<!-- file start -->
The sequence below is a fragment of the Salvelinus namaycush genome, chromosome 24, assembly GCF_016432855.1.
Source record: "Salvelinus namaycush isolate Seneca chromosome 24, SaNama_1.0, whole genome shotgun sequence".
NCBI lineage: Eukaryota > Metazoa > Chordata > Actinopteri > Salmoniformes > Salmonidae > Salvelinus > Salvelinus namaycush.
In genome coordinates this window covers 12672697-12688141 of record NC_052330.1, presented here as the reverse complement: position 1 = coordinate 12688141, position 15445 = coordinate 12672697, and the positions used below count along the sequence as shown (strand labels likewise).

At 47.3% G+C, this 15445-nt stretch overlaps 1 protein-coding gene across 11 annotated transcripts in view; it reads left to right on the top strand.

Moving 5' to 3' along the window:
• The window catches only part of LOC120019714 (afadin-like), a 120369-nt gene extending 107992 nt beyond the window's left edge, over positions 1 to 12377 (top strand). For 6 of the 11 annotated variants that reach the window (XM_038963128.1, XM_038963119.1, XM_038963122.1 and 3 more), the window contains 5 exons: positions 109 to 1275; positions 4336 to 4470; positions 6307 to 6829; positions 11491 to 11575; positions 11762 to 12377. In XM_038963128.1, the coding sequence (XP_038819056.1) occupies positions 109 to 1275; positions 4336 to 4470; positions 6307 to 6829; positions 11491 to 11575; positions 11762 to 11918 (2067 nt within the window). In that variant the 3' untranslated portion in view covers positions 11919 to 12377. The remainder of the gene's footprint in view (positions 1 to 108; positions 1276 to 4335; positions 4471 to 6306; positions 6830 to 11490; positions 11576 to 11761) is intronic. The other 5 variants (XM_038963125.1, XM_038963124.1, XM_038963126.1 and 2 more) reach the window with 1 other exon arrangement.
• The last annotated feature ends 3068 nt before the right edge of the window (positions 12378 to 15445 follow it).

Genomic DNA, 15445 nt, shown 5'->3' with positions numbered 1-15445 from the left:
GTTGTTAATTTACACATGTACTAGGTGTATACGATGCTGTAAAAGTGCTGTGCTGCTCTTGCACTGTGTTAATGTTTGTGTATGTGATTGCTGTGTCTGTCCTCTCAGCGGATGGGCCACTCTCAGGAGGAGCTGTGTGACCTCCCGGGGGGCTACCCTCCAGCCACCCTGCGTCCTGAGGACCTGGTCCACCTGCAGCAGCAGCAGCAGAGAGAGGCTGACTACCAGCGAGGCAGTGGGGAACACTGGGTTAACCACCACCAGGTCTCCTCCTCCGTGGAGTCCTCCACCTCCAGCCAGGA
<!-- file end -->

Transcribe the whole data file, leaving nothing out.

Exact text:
The sequence below is a fragment of the Salvelinus namaycush genome, chromosome 24, assembly GCF_016432855.1.
Source record: "Salvelinus namaycush isolate Seneca chromosome 24, SaNama_1.0, whole genome shotgun sequence".
NCBI lineage: Eukaryota > Metazoa > Chordata > Actinopteri > Salmoniformes > Salmonidae > Salvelinus > Salvelinus namaycush.
In genome coordinates this window covers 12672697-12688141 of record NC_052330.1, presented here as the reverse complement: position 1 = coordinate 12688141, position 15445 = coordinate 12672697, and the positions used below count along the sequence as shown (strand labels likewise).

At 47.3% G+C, this 15445-nt stretch overlaps 1 protein-coding gene across 11 annotated transcripts in view; it reads left to right on the top strand.

Moving 5' to 3' along the window:
• The window catches only part of LOC120019714 (afadin-like), a 120369-nt gene extending 107992 nt beyond the window's left edge, over positions 1 to 12377 (top strand). For 6 of the 11 annotated variants that reach the window (XM_038963128.1, XM_038963119.1, XM_038963122.1 and 3 more), the window contains 5 exons: positions 109 to 1275; positions 4336 to 4470; positions 6307 to 6829; positions 11491 to 11575; positions 11762 to 12377. In XM_038963128.1, the coding sequence (XP_038819056.1) occupies positions 109 to 1275; positions 4336 to 4470; positions 6307 to 6829; positions 11491 to 11575; positions 11762 to 11918 (2067 nt within the window). In that variant the 3' untranslated portion in view covers positions 11919 to 12377. The remainder of the gene's footprint in view (positions 1 to 108; positions 1276 to 4335; positions 4471 to 6306; positions 6830 to 11490; positions 11576 to 11761) is intronic. The other 5 variants (XM_038963125.1, XM_038963124.1, XM_038963126.1 and 2 more) reach the window with 1 other exon arrangement.
• The last annotated feature ends 3068 nt before the right edge of the window (positions 12378 to 15445 follow it).

Genomic DNA, 15445 nt, shown 5'->3' with positions numbered 1-15445 from the left:
GTTGTTAATTTACACATGTACTAGGTGTATACGATGCTGTAAAAGTGCTGTGCTGCTCTTGCACTGTGTTAATGTTTGTGTATGTGATTGCTGTGTCTGTCCTCTCAGCGGATGGGCCACTCTCAGGAGGAGCTGTGTGACCTCCCGGGGGGCTACCCTCCAGCCACCCTGCGTCCTGAGGACCTGGTCCACCTGCAGCAGCAGCAGCAGAGAGAGGCTGACTACCAGCGAGGCAGTGGGGAACACTGGGTTAACCACCACCAGGTCTCCTCCTCCGTGGAGTCCTCCACCTCCAGCCAGGA